LOS ANGELES (CBS/KCAL/AP) As the parents of a 2-year-old who fell to his death at the Staples Center grieve, police have launched an investigation into how the toddler scaled a glass safety guard in a luxury box and plummeted 30 feet to the stands below.
The investigation into the death Sunday night of Lucas Anthony Tang does not necessarily indicate that a crime occurred, but the police department's juvenile division is required to probe all sudden deaths when the victim is under age 11.
The Los Angeles Police Department has released very few details regarding the little boy's death, saying only that his family was taking photographs after the Los Angeles Lakers defeated the Golden State Warriors and "somehow the child went over the edge of the section" landing on a row of seats approximately 30 feet below.
He was rushed to the hospital where he died a few hours later of head injuries.
"In 11 years, we've never had an incident like this," said Michael Roth, a spokesman for Staples and owner AEG.
The 950,000-square-foot-stadium is in compliance with the city's building codes which require guardrails to be at least 26 inches high in front of seats.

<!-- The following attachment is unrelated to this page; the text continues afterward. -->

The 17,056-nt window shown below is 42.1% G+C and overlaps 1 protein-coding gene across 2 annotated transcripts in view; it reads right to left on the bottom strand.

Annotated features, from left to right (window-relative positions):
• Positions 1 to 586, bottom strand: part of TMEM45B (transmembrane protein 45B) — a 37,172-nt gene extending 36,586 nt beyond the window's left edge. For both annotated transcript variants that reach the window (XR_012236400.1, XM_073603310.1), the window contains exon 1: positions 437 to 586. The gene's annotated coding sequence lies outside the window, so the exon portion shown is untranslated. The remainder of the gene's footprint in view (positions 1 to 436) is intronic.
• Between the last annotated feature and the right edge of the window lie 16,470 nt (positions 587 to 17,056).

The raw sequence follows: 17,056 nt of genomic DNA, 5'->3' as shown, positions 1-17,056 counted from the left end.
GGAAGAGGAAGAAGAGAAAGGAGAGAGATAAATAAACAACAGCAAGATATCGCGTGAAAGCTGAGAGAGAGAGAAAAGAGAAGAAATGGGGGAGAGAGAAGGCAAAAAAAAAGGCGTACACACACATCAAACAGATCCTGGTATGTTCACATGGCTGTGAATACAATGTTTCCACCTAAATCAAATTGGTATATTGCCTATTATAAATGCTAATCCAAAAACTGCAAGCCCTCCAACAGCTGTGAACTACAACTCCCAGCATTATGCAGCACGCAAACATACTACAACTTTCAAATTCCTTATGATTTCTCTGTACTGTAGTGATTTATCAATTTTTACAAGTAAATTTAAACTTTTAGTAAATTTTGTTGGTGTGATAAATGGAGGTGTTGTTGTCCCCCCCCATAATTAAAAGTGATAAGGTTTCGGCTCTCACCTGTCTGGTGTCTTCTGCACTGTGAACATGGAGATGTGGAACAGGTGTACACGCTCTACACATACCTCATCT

Roth says the stadium which opened in 1999 has 160 luxury suites on three levels.
Each box has tiers of seats with safety glass embedded in concrete walls which creates a barrier; however, the barrier varies in height and at its lowest point is about the height of an adult's waist.
The arena is also conducting its own investigation.
The Lakers organization issued a statement expressing shock and sadness at the tragedy.
"To go from a moment of happiness and enjoyment, to the loss of this boy's life, is tragic and heartbreaking. We would like to ask Lakers fans to join us in keeping Lucas and his family in our thoughts and prayers," the statement said.
Monday night's game between the Los Angeles Clippers and the New Orleans Hornets went on as scheduled, but it was hard to forget Sunday night's tragedy.
"To have a child die at a (venue) where you're planning on having a good time, it's got to be a tough tough thing to go through," said Hornets' rookie coach Monty Williams. "Somebody's family has changed in an instant, and then we go right back in here playing -- almost like business as usual -- while the family is still grieving."